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Bring In Your Kingdom
by Rev. Nathan Hill
During my family’s recent vacation, I inexplicably found myself deep in thought and reflection about heaven and hell - about what happens to us when we die.
And no, it was not because I am theological nerd.
When you spend over 12 hours in a car with a six year old and a four year old, your mind goes to dark places.
But what really triggered these thoughts was a movie my kids watched from their back seat - Toy Story 3.
How many of you have seen Toy Story 3?
The Toy Story movies are a series of Disney/Pixar children films about a group of toys owned by a boy named Andy and their adventures as they deal with being replaced, sticking together, and discovering their purpose. I’ve watched all three of them quite a few times - they are big hits in the Hill household. Fun stuff. What was different this time was the fact that I could only listen, and as I listened, I couldn’t help but hear the ways this movie speaks about how we understand the afterlife.
In Toy Story 3, the plot centers on the fate of Woody, Buzz, Jesse, and their gang of toys as their world is literally being torn apart. Their owner Andy has grown up, and he is moving off to college. The toys know they are facing their possible demise. The best case scenario? The toys get dropped into the attic to wait and wait and wait until maybe Andy gets married and has kids someday. The worst case scenario? They are put out with the trash. Stuck in this conflict, with their world no longer making sense, with their owner no longer giving them a sense of purpose, they feel their fates, their future, literally hanging in the balance.
For some people, vacation is like the most attractive thought in the world until it comes time to pick up and go somewhere else and have… fun. Inevitably, like an invisible spider web, work or thoughts of work grasp us and weave back into our minds and routines. Pretty soon, we are wondering about the office, scheduling, task lists, visions, changes, and so on.
And so we forget that we are supposed to be having fun, relaxing, laughing, or just doing something unrelated to that which gets us a paycheck.
One of my growing commitments to myself is to try not to answer phone calls and emails on my day off, just because I am one of those people that takes any excuse to look at my phone. Since I get all my emails (including work emails) on my phone, yes, it’s tough to peel away. It feels irresponsible not to respond to someone’s email right away, even if I am hundreds of miles away celebrating life with my family.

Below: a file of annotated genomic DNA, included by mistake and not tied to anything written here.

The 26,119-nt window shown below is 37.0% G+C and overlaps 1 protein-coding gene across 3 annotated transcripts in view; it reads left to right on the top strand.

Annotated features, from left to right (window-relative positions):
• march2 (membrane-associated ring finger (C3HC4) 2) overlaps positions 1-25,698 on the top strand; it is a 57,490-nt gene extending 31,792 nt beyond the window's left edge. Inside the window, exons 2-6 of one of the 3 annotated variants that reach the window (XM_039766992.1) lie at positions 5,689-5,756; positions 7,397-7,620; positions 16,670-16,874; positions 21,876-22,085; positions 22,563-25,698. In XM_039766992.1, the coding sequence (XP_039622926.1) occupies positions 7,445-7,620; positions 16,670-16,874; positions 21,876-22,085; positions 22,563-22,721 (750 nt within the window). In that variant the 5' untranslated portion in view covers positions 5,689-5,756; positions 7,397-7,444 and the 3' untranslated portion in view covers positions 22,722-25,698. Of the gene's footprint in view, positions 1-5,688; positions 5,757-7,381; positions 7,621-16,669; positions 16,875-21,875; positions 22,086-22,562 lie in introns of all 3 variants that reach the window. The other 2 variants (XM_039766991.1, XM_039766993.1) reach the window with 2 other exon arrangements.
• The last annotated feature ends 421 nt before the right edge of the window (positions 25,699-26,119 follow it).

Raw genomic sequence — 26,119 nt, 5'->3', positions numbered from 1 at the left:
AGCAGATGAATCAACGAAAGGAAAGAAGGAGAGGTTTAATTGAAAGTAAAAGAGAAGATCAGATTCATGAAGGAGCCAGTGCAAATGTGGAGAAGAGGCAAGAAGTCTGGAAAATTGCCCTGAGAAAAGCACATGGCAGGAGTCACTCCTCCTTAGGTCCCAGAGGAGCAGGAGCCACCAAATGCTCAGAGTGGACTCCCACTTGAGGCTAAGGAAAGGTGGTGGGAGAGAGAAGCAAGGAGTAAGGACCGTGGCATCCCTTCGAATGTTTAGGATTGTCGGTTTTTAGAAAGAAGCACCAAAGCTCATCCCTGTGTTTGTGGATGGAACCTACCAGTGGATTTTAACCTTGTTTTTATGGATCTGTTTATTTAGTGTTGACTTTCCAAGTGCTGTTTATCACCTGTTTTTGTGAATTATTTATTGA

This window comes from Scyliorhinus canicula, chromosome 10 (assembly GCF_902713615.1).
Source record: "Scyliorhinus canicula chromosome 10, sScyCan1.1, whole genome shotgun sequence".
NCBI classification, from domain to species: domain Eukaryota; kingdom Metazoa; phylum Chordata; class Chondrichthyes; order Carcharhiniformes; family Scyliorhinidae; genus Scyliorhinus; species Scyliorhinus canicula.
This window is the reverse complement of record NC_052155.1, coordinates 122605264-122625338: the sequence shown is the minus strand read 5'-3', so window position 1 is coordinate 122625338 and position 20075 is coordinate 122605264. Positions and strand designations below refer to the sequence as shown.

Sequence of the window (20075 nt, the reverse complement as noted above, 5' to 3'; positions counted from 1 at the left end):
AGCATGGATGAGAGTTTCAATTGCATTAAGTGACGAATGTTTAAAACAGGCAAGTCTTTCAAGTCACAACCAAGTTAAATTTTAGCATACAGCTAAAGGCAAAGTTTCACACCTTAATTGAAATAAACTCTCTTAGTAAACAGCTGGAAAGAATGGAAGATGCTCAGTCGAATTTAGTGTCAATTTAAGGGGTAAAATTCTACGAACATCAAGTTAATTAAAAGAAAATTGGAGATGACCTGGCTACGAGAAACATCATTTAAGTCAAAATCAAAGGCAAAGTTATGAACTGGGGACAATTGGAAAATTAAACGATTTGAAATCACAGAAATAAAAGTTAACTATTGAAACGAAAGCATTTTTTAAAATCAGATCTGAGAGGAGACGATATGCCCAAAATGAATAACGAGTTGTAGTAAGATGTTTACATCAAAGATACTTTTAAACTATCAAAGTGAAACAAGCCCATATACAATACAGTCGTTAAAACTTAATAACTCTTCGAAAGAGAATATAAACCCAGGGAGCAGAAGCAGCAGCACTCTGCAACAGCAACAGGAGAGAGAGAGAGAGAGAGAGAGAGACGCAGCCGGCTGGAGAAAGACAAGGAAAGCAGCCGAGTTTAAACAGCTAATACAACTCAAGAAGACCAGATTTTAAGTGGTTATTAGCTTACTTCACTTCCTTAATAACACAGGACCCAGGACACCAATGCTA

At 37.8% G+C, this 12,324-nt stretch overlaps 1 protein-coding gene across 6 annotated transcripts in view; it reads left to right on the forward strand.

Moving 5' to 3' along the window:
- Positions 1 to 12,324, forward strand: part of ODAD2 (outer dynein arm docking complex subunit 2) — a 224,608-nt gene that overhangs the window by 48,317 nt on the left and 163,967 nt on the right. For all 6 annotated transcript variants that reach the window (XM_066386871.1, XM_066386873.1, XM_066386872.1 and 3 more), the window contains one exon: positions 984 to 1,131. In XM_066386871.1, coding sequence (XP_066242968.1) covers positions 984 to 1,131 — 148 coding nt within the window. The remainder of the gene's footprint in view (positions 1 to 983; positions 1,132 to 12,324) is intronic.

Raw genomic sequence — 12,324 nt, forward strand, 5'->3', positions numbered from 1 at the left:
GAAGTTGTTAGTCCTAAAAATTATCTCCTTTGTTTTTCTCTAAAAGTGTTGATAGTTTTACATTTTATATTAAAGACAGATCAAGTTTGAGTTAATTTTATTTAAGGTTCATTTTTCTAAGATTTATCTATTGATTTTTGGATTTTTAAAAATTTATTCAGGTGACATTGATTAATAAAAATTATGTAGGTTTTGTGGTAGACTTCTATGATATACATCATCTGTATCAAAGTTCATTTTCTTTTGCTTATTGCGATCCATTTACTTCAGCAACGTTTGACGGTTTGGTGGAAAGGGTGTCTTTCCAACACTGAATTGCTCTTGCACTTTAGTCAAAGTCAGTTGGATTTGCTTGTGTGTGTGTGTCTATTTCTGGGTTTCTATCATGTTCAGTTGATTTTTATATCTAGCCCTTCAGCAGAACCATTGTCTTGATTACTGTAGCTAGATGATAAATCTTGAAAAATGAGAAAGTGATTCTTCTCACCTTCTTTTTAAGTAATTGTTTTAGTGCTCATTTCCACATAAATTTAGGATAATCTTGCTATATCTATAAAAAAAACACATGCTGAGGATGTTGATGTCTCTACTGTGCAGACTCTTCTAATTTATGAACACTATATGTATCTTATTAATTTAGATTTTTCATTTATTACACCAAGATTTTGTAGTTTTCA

Yes, those are pretty fireworks, honey, but let me respond to this planning thread real quick.
This wouldn’t be such a big deal if it wasn’t that I try to be a follower of that guy Jesus, who in the midst of launching a revolution about loving neighbors, caring for the poor, and transforming an unjust world, took time off to shut up and go pray by himself. Or sleep on a boat. Or notice the way farmers, fishermen, widows, and birds did their business. Jesus liked to hang out with the wrong people and was accused of being a glutton and a drunk. He must have loved parties.
Core to Jesus’ Jewish faith was the concept of Sabbath. This practice suggested that life was meant to have a regular routine of work and rest - life was better with such a practice in place. At least once a week, people needed to rest and savor life. Rest meant more than just lying around and sleeping - it meant honoring one’s relationships. Some theology professor once told me that sabbath for rabbis even meant making love with one’s spouse.
Intrinsic to all of this and why we have such struggle as post modern people living a fast-paced capitalist world, our society tells us that our value comes from working, contributing to society or to our families in some significant way. Certainly, there is a lot of value from hard work and being successful in our toil - but Sabbath pushes back and suggests something a little different. It perhaps reminds us that our value also ultimately comes from our identity as created beings who are woven into a web of relationship with those we around us and our broader world - and that all of this is meant to be enjoyed and savored, even if for just one day out of the week.
The picture above is from a brief visit to the Red Rock Canyon, near where I grew up in Hinton, OK. I hadn’t been back in a long time, and it was awesome to go and have memories flood back from exploring that canyon as a kid. Like the stump at the end of Shel Silverstein’s book, the Giving Tree, the brief visit was an opportunity to sit and rest and savor the beauty of this world that I share with so many others.
For further reading on Sabbath, check out my friend and colleague James Ellis’ excellent sermon, here.